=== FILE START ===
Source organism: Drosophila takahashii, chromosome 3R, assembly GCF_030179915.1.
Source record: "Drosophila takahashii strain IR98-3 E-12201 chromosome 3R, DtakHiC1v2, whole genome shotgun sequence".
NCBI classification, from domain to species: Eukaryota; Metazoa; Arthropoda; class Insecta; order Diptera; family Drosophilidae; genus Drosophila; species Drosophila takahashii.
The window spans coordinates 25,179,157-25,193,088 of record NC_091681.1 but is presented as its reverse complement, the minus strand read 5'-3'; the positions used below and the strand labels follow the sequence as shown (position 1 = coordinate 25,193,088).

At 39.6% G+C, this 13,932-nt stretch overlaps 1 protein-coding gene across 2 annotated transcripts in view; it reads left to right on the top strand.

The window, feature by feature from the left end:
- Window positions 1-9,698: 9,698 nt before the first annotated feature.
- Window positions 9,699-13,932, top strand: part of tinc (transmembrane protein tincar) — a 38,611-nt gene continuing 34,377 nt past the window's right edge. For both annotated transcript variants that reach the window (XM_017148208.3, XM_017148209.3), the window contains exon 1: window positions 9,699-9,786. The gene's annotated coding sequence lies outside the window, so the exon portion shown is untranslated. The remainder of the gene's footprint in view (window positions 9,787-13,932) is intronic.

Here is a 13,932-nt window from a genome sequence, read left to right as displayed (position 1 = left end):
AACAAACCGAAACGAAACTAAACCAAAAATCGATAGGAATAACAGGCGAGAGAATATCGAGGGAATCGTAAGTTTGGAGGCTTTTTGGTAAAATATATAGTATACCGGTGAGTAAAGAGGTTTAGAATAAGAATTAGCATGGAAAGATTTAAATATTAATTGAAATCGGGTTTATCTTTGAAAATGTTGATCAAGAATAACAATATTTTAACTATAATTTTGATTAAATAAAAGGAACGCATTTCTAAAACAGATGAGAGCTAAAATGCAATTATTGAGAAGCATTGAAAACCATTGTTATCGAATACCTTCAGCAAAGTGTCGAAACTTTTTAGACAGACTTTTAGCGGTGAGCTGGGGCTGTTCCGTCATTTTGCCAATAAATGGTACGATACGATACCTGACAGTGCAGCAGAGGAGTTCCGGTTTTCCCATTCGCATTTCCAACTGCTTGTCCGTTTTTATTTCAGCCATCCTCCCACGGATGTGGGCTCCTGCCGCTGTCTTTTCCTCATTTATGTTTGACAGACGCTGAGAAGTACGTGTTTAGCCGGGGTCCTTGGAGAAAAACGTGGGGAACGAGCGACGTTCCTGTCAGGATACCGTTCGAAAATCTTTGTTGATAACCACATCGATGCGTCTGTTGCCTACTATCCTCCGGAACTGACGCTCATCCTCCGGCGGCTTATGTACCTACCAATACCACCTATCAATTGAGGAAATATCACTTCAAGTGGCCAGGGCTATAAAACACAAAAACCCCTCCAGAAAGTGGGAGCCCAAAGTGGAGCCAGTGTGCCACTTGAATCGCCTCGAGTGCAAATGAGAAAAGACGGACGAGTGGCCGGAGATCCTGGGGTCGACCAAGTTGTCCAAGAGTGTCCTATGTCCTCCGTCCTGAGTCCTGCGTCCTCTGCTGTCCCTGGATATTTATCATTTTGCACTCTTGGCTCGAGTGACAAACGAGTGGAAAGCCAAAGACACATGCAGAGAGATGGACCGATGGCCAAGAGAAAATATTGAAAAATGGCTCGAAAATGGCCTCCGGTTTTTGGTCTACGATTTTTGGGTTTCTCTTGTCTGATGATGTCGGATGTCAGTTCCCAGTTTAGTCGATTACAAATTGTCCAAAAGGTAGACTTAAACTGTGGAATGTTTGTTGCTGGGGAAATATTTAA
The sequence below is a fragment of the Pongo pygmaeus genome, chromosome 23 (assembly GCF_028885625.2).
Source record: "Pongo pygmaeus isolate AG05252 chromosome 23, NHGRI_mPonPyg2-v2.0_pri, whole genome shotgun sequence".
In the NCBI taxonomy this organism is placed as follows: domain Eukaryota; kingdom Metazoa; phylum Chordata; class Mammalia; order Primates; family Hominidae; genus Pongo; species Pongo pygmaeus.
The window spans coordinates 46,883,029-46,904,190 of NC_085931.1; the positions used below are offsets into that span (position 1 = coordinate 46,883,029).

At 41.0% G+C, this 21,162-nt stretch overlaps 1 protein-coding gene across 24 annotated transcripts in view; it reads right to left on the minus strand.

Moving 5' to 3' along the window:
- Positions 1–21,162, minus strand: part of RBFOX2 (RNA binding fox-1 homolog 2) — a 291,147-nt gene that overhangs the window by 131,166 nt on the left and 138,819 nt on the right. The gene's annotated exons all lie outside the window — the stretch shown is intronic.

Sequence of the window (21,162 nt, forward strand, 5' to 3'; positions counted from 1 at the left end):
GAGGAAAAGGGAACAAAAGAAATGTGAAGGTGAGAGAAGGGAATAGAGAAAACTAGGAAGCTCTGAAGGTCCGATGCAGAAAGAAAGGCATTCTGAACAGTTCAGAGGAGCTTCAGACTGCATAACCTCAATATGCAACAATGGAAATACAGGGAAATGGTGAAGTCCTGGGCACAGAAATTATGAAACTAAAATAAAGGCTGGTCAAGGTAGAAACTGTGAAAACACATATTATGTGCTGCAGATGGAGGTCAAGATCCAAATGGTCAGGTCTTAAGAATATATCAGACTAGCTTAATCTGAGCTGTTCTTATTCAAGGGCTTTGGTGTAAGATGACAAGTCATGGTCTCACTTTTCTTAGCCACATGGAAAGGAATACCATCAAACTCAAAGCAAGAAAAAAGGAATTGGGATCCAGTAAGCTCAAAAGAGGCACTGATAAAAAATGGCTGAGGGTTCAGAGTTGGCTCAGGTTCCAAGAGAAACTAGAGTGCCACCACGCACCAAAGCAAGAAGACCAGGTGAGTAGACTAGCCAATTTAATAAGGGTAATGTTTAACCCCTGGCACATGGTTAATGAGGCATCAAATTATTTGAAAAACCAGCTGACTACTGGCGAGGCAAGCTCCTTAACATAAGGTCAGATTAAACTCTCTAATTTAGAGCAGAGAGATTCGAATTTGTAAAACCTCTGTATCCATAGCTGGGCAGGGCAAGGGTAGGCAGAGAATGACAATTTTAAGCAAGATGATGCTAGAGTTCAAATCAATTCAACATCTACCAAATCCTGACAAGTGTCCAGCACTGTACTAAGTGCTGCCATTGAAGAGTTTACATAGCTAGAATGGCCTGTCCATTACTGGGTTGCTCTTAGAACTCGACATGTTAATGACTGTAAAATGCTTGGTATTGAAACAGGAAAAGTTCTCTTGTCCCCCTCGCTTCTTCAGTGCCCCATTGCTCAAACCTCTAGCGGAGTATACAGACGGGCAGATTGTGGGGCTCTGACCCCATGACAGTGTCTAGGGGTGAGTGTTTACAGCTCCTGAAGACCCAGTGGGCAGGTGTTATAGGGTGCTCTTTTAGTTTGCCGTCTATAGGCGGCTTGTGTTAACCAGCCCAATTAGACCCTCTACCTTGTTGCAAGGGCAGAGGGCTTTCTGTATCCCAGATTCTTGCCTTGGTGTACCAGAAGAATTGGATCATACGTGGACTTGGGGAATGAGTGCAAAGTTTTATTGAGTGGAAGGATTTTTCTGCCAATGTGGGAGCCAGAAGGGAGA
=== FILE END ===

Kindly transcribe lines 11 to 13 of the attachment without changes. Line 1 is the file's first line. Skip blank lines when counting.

The sequence below is a fragment of the Pongo pygmaeus genome, chromosome 23 (assembly GCF_028885625.2).
Source record: "Pongo pygmaeus isolate AG05252 chromosome 23, NHGRI_mPonPyg2-v2.0_pri, whole genome shotgun sequence".
In the NCBI taxonomy this organism is placed as follows: domain Eukaryota; kingdom Metazoa; phylum Chordata; class Mammalia; order Primates; family Hominidae; genus Pongo; species Pongo pygmaeus.